The worldwide PC market finished 2004 on a strong note, with double-digit percentage growth for the year, according to research released this week by IDC and Gartner. But growth will slow in 2005 as consumers pull back from their frantic purchasing of the last few years, the companies say.
PC vendors shipped 177.5 million units during 2004, up 14.7 percent from the 154.7 million units shipped in 2003. This number represents the peak of a worldwide recovery from the decreasing shipments of 2001, IDC says.
Gartner's figures were slightly different, due to the different methods used by the two research companies to measure the sales of PCs from various vendors. PC shipments increased by 11.8 percent in 2004 for a total of 189 million units, according to Gartner.
IDC believes worldwide PC shipments will grow about 10 percent during 2005 and that growth will decrease the following year, it says. Business customers are in the middle of the replacement cycle that PC vendors have been anticipating for two years, but consumers have largely tapped themselves out after two years of keeping the PC market afloat amid slow business sales, IDC says.
Weaknesses Already Appearing
That consumer weakness started to appear in the fourth quarter, says Charles Smulders, vice president of Gartner's Computing Platforms Worldwide Group, in a press release.
In the fourth quarter, Dell edged out Hewlett-Packard in what is usually a strong quarter for HP. Dell shipped 8.8 million units during the quarter to HP's 8.2 million units. Dell also grew twice as fast as HP from the fourth quarter of 2003 to the same period in 2004, according to IDC.
Holiday purchases by consumers generally lift HP into the top spot worldwide during the fourth quarter. But the company did not show that strength in this quarter, increasing its shipments by only 9 percent compared to last year and losing market share to Dell, IDC says. Last week, HP appointed Vyomesh Joshi, the leader of its printer business, as head of a combined organization selling both printers and PCs.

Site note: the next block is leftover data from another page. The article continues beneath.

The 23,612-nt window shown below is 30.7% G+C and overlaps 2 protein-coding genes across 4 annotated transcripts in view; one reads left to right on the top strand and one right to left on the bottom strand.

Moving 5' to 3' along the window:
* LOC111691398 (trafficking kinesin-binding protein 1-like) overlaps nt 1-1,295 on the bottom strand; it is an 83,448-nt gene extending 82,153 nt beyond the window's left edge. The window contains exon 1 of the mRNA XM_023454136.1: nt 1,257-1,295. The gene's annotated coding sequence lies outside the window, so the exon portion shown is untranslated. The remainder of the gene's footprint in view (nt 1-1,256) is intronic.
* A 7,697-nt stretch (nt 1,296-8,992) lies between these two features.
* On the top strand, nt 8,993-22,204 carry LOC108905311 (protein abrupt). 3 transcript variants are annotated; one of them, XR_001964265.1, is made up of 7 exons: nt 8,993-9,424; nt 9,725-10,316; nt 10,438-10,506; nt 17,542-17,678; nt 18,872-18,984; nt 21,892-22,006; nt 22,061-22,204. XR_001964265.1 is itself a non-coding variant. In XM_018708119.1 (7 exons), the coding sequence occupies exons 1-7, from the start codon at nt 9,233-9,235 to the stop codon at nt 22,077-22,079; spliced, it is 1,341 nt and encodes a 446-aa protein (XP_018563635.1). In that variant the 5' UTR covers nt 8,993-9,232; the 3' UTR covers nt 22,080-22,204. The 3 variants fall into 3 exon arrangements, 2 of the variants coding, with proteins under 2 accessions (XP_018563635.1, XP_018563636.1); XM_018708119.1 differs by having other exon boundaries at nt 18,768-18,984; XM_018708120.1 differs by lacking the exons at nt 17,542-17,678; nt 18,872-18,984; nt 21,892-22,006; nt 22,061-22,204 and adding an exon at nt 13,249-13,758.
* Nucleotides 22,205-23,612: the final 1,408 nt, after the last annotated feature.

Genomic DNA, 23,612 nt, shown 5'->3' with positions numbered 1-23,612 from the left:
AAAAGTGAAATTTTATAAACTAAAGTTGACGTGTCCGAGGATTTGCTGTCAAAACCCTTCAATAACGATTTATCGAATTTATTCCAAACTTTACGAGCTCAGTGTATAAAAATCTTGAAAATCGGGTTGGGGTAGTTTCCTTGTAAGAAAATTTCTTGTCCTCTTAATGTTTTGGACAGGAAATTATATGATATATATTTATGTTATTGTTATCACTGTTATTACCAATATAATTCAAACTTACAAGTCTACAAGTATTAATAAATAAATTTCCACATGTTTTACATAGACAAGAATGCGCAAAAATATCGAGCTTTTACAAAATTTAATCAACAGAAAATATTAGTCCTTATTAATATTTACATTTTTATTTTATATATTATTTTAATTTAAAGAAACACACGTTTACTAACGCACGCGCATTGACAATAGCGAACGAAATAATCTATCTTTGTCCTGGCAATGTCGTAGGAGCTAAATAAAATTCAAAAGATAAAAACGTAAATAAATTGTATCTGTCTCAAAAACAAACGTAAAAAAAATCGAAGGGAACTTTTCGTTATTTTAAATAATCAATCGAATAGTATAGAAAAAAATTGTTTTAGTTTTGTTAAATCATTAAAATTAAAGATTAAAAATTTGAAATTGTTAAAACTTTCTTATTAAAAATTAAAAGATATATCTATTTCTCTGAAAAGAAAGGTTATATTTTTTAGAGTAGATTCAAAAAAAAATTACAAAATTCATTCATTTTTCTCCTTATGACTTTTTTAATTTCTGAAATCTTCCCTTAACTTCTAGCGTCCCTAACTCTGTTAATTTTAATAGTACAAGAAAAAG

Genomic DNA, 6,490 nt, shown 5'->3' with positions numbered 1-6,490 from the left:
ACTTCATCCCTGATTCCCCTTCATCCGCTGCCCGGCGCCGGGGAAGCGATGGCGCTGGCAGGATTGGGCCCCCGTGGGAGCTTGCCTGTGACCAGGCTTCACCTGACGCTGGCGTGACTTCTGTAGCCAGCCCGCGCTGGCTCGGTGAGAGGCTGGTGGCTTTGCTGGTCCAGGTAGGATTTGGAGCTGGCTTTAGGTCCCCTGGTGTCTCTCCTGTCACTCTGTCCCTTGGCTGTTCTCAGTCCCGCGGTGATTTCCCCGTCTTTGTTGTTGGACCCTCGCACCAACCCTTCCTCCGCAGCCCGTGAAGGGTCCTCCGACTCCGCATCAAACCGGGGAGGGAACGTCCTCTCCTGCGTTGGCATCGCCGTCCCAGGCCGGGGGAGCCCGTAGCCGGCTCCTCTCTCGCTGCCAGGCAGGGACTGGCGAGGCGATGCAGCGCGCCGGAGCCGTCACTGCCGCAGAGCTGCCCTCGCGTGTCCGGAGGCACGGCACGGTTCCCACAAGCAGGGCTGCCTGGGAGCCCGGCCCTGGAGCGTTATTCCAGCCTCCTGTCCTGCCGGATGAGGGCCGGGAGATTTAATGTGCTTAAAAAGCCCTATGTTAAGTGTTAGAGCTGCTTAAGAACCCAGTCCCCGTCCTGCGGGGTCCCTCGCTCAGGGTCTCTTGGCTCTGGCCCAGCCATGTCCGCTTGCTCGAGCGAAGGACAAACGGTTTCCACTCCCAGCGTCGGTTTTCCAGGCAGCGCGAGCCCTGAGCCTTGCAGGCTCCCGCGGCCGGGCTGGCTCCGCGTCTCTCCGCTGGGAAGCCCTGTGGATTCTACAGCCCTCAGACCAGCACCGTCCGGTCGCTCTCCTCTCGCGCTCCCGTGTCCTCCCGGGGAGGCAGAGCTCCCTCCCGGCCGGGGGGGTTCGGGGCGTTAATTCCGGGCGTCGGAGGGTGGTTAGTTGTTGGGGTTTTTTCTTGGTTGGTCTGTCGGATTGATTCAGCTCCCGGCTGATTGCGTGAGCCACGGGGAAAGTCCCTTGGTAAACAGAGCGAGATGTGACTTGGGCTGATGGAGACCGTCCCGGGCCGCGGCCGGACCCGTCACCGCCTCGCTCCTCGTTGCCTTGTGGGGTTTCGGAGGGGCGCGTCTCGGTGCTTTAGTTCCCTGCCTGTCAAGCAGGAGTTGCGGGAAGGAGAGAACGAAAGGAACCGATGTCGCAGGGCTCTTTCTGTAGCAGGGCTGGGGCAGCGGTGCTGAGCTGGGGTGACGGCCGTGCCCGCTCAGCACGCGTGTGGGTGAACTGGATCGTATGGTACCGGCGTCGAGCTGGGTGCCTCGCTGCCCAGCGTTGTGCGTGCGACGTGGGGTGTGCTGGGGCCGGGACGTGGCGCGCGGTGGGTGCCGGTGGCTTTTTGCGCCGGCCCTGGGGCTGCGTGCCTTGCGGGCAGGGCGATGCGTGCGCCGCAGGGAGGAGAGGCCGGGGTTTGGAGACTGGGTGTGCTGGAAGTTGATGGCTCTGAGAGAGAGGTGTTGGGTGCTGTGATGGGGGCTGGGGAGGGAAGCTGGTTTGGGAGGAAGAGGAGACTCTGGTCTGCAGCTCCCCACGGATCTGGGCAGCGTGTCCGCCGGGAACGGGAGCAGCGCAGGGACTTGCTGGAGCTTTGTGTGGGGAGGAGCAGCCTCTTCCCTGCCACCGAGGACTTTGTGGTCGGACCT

IBM recently decided to get out of the PC business, selling its ThinkPad and ThinkCentre PCs to Lenovo Group in December. That deal is expected to close in this year's second quarter. In the fourth quarter, IBM was the third-ranked vendor in worldwide shipments, with 2.9 million units, according to IDC.
The IBM-Lenovo deal appeared to have an immediate impact on IBM's shipments, with a dip in U.S. shipments noted as news of the deal spread, says Roger Kay, vice president of client computing with IDC. However, the company had largely recovered from that slight decline by the end of the year, he says.
Also on the List
Acer cracked the top five list of vendors worldwide on the strength of an excellent quarter in Europe, the Middle East, and Africa (EMEA). The company sent 70 percent of the 2.2 million units it shipped in the quarter to EMEA, and it posted the best worldwide year-over-year growth rate among the top five vendors with a 33 percent improvement in shipments over the fourth quarter of 2003, IDC says.
Fujitsu and its Fujitsu-Siemens Computers subsidiary fell to fifth place in the worldwide rankings with less than 2.1 million shipments in the quarter. Fujitsu had a strong quarter in Europe but did not grow as fast as Acer and is having problems with a difficult market in Japan, Kay says.
Gartner did not break out results for the fourth quarter. Dell led the market in 2004 with 31 million units shipped during the year, outselling HP by about 3.5 million units. The two companies were followed by IBM, Fujitsu/Fujitsu Siemens, and Acer. IDC ranked the five vendors the same way as Gartner for the full year.
In the U.S., Gateway and Apple Computer occupied the fourth and fifth spots in unit shipments, according to IDC. Gateway is starting to reap the benefits of a streamlined product lineup and lower pricing following its merger with EMachines, Kay says.
Apple's runaway success with its IPod music player has led some analysts to predict that Apple will also see faster growth in its PC business. Company executives recently said that they didn't have data that proved that theory, and Kay also believed that more data is needed before the "halo effect" caused by the IPod translates into IMac or Power Mac sales.